Israeli Startup BrainQ Tapped for Google AI Program

TechNation: HP in talks to repatriate Indigo to Israel

Google headquarters in Brussels, Belgium.
Virginia Mayo/AP

BrainQ tapped for Google’s AI program

Israeli startup BrainQ Technologies has been chosen to participate in Google’s prestigious artificial intelligence development program in San Francisco. Four startups from around the world have been chosen to participate. BrainQ is working on a product designed to enable paralyzed patients to walk. BrainQ’s technology uses a combination of artificial intelligence and medical equipment, and is designed for patients who have suffered strokes, spinal cord injuries or head injuries. The goal of the treatment is to enable the patients to regain independent motor control. Using equipment that responds to patients’ electronic brain signals, BrainQ employs machine learning to create a personalized rehabilitation plan. Google’s program, Launchpad Studio, seeks out artificial intelligence companies in the medical field. The program, which lasts for six months in the company’s San Francisco offices, offers participants access to Google’s resources, and mentorship from Google’s head of research, Peter Norvig. BrainQ launched in 2016 and has 10 employees, and is currently developing its product and carrying out clinical trials in Israel. (Israel Fisher)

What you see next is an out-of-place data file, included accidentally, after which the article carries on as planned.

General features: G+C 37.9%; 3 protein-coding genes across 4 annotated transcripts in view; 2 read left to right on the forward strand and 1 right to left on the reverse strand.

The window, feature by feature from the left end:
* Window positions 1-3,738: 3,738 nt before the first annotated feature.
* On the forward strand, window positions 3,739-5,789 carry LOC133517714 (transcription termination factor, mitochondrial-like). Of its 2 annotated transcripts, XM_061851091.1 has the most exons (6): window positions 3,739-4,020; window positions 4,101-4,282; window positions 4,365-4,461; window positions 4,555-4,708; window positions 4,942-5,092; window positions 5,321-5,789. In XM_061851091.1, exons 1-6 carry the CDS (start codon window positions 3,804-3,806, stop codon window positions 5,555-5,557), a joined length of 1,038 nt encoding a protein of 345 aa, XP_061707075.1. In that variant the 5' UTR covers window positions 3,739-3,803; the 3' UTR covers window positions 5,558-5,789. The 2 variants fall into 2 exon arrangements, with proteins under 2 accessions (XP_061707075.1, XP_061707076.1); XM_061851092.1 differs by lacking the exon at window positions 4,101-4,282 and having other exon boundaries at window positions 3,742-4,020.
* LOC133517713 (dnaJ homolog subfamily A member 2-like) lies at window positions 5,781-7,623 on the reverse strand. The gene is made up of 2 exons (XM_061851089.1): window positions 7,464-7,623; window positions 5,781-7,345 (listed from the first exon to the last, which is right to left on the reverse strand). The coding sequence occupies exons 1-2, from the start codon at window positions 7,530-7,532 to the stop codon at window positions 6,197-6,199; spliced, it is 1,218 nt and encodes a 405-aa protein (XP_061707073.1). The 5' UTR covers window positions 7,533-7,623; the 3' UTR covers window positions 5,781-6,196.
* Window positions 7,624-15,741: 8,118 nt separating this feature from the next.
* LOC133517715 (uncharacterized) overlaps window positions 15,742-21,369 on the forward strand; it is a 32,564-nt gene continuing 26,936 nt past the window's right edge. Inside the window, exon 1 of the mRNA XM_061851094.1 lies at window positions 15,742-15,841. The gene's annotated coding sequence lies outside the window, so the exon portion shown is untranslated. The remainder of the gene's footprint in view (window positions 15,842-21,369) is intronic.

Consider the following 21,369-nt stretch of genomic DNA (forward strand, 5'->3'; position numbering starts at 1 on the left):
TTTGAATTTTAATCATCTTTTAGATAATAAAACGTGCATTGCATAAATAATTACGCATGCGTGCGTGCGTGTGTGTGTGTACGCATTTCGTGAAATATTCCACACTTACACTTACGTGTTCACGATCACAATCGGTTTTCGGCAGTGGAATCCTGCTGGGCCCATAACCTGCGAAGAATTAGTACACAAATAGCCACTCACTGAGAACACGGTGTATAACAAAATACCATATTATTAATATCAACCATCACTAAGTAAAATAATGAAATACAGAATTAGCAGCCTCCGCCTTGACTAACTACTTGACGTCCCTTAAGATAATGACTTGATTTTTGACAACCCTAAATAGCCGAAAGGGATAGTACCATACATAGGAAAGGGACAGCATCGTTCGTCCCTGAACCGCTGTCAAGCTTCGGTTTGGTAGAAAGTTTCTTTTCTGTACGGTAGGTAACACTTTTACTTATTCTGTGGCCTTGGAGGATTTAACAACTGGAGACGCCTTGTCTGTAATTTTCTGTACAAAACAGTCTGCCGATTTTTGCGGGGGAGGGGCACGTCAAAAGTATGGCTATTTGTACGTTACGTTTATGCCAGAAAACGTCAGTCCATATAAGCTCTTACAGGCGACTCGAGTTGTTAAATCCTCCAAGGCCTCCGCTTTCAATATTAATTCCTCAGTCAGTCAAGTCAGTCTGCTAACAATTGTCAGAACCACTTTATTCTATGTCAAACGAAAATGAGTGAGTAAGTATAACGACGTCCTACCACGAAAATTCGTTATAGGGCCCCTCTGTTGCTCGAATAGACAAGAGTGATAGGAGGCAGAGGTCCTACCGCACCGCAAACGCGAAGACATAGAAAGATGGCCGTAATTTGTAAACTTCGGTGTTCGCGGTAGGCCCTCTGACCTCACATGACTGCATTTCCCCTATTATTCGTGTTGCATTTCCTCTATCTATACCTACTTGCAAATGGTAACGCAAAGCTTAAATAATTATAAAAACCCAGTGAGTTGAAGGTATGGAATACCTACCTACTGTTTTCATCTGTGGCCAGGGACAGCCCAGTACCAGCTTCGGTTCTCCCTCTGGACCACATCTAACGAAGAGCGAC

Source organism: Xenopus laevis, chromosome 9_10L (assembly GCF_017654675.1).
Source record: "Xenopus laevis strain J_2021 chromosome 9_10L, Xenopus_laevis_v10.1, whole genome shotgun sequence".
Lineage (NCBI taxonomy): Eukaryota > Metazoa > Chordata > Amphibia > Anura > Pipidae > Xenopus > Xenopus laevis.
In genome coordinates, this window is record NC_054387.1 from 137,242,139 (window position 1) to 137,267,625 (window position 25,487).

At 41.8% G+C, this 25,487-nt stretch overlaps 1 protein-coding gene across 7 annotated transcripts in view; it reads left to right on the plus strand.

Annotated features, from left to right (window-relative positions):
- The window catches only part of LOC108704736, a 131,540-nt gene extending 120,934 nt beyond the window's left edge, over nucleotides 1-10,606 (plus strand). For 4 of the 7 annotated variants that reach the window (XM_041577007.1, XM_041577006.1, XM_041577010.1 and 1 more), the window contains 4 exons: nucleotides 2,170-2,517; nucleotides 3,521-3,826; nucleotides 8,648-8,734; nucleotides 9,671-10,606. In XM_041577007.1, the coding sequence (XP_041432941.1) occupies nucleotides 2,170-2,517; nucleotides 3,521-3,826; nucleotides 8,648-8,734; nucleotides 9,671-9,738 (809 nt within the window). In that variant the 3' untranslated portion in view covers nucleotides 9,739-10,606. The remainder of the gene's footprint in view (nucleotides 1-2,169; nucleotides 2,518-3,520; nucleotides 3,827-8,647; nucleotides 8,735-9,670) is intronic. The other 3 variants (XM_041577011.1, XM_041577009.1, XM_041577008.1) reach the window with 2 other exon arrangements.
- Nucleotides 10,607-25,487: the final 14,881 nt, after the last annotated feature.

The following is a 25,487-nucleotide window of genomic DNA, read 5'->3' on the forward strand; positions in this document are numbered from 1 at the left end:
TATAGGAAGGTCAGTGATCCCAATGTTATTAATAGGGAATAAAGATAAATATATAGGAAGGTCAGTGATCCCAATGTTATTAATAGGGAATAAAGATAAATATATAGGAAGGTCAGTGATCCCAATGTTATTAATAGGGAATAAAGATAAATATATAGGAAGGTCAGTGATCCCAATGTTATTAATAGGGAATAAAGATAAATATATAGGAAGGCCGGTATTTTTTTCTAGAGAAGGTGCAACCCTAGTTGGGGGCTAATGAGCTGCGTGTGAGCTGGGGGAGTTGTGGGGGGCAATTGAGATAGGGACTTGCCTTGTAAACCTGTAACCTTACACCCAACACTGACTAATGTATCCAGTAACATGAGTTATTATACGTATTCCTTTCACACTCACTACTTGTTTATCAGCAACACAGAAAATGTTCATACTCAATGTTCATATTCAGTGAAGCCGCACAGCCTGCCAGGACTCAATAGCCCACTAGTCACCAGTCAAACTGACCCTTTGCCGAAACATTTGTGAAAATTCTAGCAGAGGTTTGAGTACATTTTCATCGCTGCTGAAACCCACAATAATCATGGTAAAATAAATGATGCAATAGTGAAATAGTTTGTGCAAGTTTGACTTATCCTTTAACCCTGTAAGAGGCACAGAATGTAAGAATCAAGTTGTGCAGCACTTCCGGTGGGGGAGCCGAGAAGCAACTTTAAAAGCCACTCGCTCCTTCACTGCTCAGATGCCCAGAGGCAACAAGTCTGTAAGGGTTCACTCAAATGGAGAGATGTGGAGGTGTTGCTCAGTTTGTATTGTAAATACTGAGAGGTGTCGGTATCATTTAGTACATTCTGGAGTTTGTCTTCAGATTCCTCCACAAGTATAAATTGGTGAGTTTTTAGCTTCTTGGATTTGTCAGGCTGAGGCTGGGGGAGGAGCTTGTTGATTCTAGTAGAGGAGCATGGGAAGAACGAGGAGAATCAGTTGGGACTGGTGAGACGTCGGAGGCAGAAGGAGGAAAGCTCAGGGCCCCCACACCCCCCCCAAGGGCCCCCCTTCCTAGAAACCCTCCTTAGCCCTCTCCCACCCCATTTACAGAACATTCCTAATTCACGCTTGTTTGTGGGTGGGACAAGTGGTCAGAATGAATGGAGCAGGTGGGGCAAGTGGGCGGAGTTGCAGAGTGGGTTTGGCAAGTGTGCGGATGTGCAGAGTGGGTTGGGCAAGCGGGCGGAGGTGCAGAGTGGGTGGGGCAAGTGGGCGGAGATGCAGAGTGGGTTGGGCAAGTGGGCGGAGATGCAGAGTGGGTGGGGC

HP in talks to repatriate Indigo to Israel

HP is in talks with Israel’s government to bring some of the intellectual property of its digital printing department Indigo back to Israel, and is seeking tax benefits. Indigo, originally an Israel company, transferred its intellectual property abroad after its 2001 sale to HP. HP has been negotiating with the Finance Ministry and the Israel Tax Authority over the intellectual property of Indigo’s research and development division, in keeping with the reduced taxes offered to high-tech companies in the 2017-2018 Economic Arrangements Law. Indigo is managed in Israel and employs some 2,500 workers here. It has sales of more than $1 billion a year. If Indigo does indeed bring its intellectual property back into Israel, it will pay 6% tax on profits from those operations and 4% tax on dividends. Currently the company pays no tax on its revenues from research and development. (Eliran Rubin and Hagai Amit)